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Menopause is the end of a woman's menstrual cycle and fertility. It happens when:

  • Your ovaries no longer make estrogen and progesterone, two hormones needed for fertility.
  • Your periods have stopped for 1 year.

Menopause happens naturally with age. But it can also stem from surgery, treatment of a disease, or an illness. In these cases it’s called induced or surgical menopause, or premature ovarian failure.

When Does It Start?

Menopause starts around age 51 when it happens naturally. But it can happen before you turn 40. This is called premature menopause. The age at which yours will start is mostly determined by your genes.

What Are the Symptoms?

When it starts naturally, the first sign may be an irregular menstrual cycle. Once it gets off-schedule, it should stop completely within about 4 years. You might also notice these symptoms:

  • Mood swings
  • Lower sex drive
  • Hot flashes
  • Sweating
  • Racing heart
  • Headaches
  • Vaginal dryness and soreness
  • Painful sex
  • Trouble sleeping

Some symptoms can last for years and affect your quality of life.

What Are the Stages?

The process happens slowly over three stages:

Perimenopause. Your cycles will become irregular, but they haven’t stopped. Most women hit this stage around age 47. Even though you might notice symptoms like hot flashes, you can still get pregnant.

Menopause. This is when you’ll have your final menstrual period. You won’t know for sure it’s happened until you’ve gone a year without one. Hot flashes, vaginal dryness, sleep problems, and other symptoms are common in this stage.

Postmenopause. This begins when you hit the year mark from your final period. Once that happens, you’ll be referred to as postmenopausal for the rest of your life. Keep in mind that after more than 1 year of no menstrual periods due to menopause, vaginal bleeding isn't normal, so tell your doctor if you have any ASAP.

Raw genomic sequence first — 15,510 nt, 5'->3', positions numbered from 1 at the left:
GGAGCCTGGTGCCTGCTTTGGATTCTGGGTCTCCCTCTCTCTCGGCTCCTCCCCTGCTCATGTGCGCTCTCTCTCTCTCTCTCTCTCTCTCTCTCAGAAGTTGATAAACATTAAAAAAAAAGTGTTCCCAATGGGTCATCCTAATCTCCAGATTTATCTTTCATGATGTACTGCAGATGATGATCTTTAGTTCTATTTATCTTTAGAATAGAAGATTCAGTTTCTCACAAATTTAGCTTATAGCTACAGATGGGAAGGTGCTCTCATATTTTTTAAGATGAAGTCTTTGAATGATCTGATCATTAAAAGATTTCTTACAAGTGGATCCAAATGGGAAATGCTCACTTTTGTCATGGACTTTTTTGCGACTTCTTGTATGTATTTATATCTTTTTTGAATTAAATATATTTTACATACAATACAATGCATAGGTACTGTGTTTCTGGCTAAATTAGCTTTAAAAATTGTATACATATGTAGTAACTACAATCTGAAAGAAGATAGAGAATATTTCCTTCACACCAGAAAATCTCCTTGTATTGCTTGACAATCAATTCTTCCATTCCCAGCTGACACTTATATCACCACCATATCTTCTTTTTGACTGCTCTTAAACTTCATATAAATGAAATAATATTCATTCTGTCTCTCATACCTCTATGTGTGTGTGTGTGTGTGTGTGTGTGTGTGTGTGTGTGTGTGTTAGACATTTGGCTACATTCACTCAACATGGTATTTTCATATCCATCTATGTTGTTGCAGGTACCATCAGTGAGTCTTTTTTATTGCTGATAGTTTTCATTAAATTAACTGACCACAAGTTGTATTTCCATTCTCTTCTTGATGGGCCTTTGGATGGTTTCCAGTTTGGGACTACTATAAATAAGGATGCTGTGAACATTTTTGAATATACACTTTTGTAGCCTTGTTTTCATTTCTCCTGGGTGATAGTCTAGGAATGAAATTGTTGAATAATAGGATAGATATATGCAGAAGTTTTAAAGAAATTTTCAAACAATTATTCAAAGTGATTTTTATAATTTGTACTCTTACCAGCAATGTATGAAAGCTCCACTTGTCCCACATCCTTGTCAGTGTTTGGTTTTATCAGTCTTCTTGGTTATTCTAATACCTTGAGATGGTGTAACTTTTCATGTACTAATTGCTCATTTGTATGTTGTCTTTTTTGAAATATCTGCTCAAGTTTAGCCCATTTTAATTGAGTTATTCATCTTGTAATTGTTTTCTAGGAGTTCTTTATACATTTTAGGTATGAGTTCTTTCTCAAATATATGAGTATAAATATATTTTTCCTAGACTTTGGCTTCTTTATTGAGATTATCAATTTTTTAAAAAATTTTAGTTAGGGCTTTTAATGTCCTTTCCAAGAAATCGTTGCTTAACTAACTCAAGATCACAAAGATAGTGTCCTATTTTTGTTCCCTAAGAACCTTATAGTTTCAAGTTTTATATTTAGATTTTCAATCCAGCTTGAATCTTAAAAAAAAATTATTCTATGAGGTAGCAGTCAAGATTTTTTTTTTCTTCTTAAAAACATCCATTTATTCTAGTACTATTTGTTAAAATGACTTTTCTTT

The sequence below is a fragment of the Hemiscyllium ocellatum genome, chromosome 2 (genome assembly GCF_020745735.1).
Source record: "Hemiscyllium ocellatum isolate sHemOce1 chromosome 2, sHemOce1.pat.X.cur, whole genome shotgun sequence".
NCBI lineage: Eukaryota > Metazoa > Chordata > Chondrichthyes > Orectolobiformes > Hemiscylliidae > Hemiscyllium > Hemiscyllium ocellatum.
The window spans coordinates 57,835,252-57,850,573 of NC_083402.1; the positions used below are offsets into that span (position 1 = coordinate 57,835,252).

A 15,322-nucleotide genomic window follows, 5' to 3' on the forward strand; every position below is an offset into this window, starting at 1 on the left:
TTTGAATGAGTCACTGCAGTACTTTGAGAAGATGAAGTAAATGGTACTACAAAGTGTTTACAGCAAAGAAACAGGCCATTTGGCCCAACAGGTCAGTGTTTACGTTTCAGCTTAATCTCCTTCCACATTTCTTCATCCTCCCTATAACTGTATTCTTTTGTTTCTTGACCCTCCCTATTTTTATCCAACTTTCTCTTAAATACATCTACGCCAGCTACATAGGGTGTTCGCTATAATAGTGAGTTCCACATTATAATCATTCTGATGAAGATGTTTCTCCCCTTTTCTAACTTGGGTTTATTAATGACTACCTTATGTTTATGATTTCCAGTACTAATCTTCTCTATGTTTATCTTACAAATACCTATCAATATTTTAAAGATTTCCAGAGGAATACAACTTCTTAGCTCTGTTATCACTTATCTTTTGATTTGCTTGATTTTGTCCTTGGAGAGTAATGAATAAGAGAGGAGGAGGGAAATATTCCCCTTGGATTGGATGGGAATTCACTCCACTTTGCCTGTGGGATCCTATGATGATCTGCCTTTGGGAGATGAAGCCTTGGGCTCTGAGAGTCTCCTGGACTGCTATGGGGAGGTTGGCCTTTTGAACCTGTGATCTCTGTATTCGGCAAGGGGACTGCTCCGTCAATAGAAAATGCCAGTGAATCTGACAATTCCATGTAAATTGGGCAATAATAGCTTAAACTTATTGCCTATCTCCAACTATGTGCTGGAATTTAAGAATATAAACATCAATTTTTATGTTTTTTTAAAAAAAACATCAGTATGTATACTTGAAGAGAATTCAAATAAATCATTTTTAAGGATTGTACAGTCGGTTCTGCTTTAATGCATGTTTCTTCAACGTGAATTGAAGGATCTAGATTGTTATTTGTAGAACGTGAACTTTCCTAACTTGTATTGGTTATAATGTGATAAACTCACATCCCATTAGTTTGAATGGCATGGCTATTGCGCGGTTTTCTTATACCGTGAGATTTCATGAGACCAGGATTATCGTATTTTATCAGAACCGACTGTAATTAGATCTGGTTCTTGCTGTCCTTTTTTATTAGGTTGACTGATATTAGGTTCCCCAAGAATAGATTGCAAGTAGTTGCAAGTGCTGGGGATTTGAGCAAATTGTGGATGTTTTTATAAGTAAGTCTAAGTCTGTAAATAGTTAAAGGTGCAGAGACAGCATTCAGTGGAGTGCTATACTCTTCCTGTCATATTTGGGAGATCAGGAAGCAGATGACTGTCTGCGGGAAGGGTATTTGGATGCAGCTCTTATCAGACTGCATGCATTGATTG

Are There Any Tests for Menopause?

The most accurate way to tell if it's happening to you is to watch your menstrual cycles for 12 months in a row. It helps to keep track of your periods and chart them as they become irregular.

Your doctor can check your blood for follicle stimulating hormone (FSH). The levels will jump as your ovaries begin to shut down. As your estrogen levels fall, you’ll notice hot flashes, vaginal dryness, and less lubrication during sex.

The tissue in and around your vagina will thin as estrogen drops, too. The only way to check for this is through a Pap-like smear, but it’s rarely done. As this happens, you might have urinary incontinence, painful sex, a low sex drive, and vaginal itching.

How Can I Treat the Symptoms?

There are a bunch of ways.

Lifestyle changes. A healthy diet and regular exercise program will help manage your symptoms and boost your health. This is a great time to finally kick any old, unhealthy habits like smoking or drinking too much alcohol. To help with hot flashes, dress lightly and in layers. Avoid triggers like caffeine and spicy foods. And if you stay sexually active, that may help preserve your vaginal lining.

Prescription medication for hot flashes. If you still have your uterus, your doctor might prescribe treatment with estrogen and progesterone. This is called combination hormone therapy (HT) or hormone replacement therapy (HRT). It helps with hot flashes and night sweats, and it may help prevent osteoporosis. If you don’t have a uterus, you might get estrogen alone.

Hormone therapy isn’t for everyone. Don’t take it if you've ever had breast cancer, uterine or "endometrial" cancer, blood clots, liver disease, or a stroke. Also don't take it if you might be pregnant or you have undiagnosed vaginal bleeding.

If you can't or don't want to take hormones, other medications can ease symptoms. They include antidepressants, antiseizure drugs, or blood pressure medications to help with hot flashes and mood swings.

Prescription and OTC medication for vaginal dryness and sleep problems. You can try topical estrogen, lubricants, and non-estrogen prescriptions for dryness and painful sex. OTC or prescription sleep aids can help if you have trouble falling asleep.

Nontraditional options. There are many unproven methods for treating menopause symptoms. Some work better than others. Acupuncture, meditation, and relaxation techniques are harmless ways to ease the stress of menopause, and some people believe they help. Many women also try herbal or natural remedies. Talk to a doctor before trying any of these.

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